Blogging eh? Is there any value in a blog?
Now that the final resting place of Jesus has been found, the big question amongst bloggers is How does one value a blog?
For a community so eager to propound its honesty and transparency, most bloggers are rare to discuss the true material value in their blogs. Corporate Blawg is not one to keep his cards so close, but rather bears his three chest-curlies with great pride and aplomb.
Corporate Blawg's subscription to Typepad costs him $6 per month, and 3-4 hours a week of his user-friendly time. This time could either be spent discussing corporate law in a bar with anyone who will listen, or fee-earning into the night and earning around £600 (+VAT) per week for his firm. So after 6 months (and approximately £18,000 (+VAT)), what has Corporate Blawg obtained in return?
The statistics show that in 6 months, Corporate Blawg has received 6700 hits, currently averaging around 50 per day. Most hits are recieved are for his blog on "Russian Roulette" of 21 August 2006. Corporate Blawg has been hit by some global internationals, the magic circle, a few governments, and from over 1100 different servers situated in most of the countries around the world. 30% of readers are return readers and Corporate Blawg loves them all the more for it. Although these stats. pale into minor significance when compared with some U.S. blogs, Corporate Blawg is pretty chuffed. But what about the real materialistic success, the kudos, the fame, the fantastic new client opportunities?
In the early stages there was an invitation to scribe for the Times law blog, but that fell through as Corporate Blawg found he could not juggle his work, his blog, his playstation and his wife (no comment on juggling the wife please). Neverthless the Times did publish his conveyancing poem which caused a spike in his hits (120 that day).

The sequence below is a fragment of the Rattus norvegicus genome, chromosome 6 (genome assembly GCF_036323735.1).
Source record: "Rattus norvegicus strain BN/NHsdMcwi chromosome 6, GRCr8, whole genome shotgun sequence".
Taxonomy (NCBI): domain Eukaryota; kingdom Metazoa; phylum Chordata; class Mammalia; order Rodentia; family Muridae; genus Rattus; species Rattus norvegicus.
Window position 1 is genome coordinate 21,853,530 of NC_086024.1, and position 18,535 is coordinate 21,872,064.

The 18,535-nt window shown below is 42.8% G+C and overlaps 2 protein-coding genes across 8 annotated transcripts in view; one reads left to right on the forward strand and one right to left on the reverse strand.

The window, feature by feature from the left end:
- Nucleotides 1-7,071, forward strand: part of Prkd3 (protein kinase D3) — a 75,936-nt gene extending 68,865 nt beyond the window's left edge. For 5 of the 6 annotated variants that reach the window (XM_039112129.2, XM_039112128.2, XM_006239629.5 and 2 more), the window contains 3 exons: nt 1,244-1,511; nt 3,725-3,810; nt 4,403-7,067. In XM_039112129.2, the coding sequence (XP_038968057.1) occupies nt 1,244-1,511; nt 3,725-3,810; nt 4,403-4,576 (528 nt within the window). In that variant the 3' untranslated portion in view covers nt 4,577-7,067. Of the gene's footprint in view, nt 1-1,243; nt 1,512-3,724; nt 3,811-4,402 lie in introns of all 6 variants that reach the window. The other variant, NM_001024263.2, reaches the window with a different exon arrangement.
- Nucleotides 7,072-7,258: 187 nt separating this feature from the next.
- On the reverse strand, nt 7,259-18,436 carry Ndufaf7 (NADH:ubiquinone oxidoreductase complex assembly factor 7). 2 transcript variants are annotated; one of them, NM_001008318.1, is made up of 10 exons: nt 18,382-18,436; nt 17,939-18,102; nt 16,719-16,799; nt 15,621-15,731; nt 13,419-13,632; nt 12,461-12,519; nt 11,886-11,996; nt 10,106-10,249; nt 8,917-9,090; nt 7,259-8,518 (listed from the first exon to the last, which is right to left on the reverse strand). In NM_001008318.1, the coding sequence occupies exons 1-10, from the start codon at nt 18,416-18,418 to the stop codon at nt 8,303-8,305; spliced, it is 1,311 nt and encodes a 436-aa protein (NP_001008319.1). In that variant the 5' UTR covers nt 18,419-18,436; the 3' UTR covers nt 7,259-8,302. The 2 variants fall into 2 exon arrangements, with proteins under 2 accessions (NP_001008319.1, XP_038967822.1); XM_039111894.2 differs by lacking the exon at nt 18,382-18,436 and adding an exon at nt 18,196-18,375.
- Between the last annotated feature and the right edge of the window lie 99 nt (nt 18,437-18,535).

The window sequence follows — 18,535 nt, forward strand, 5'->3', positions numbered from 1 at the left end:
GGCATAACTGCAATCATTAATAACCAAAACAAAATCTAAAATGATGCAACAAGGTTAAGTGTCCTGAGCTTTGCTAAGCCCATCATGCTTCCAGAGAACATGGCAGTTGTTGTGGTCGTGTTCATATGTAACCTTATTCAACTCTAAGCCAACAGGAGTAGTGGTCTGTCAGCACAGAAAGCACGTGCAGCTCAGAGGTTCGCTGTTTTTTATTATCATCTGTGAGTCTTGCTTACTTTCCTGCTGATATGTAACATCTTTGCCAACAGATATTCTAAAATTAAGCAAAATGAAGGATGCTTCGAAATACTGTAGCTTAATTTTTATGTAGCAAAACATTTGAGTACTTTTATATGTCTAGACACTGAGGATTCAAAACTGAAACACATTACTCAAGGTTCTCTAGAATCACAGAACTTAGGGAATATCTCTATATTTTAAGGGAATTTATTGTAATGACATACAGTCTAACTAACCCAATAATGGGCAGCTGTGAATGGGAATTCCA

Several months later, a free novel, arrived which Anonymous Lawyer sent for review. Despite Corporate Blawg's favourable review, Corporate Blawg found it hard to engage in literature about lawyers, and interviewed Anonymous which resulted in a quick and dirty blog.
More recently Corporate Blawg has been asked by an independent company whether he would like to get involved with overseas training of corporate law, to which Corporate Blawg has leapt up the gangplank at the chance. Corporate Blawg also introduced his new contact to a partner at his work (who is in a better position to provide such training, but may need Corporate Blawg to design the hand-outs and carry the slide projector to exotic locations). Corporate Blawg has achieved this networking joy whilst still keeping his law firm unawares of his blog, in accordance with his disclaimer.
So all in all, the value, plus the peace of mind of being "part of something", makes this blog pretty high, to Corporate Blawg at least. To non-lawyers, the value may only be a cursory interest in the poetically-placed non-legal commentary, such as this.
The corporate law relevance to this rambling is the case of Bruce v Carpenter et. al.  All ER (D) 405 (Nov) which was heard on 29 November 2006 last year. In this case an expert valuer was contracted under a compromise agreement to provide a valuation of shares, without any necessity to give reasons behind that valuation. Mr Bruce brought the action on the basis that the expert valuation was not conducted properly, and did not take into account all the facts.
The court was faced with three issues, although the first of these was “the justiciability issue”, (a word not recognised by spellcheck), on which the case rested. The judge referred to Sudbrook Trading Estate Limited v Eggleton  and held that:
- Where a valuer does not carry out his instructions and is in default of his agreement, the court may intervene.
- Where a valuer refuses to fix the price under contract, or is unable to do so through death or disability, the contract is frustrated.
- The true distinction is between those cases where the mode of ascertaining the price is an essential term of the contract and those cases where the mode of ascertainment is subsidiary and non-essential.
Since Bruce had not required any reasons or methodology of the valuer, when he signed up to the agreement, he was left stranded up the creek without a paddle, flares, tent or salt tablets (always leave behind the salt tablets). Clearly, this is something to be wary of whenever valuations are present in contracts, or you find yourself in a creek as twilight sets in.
Coolio, thought Corporate Blawg, before instructing himself to value his blog without reference to any statistics of any relevance, and without giving any reasons. Accordingly, Corporate Blawg values his blog at approximately £2.3 million. Any takers?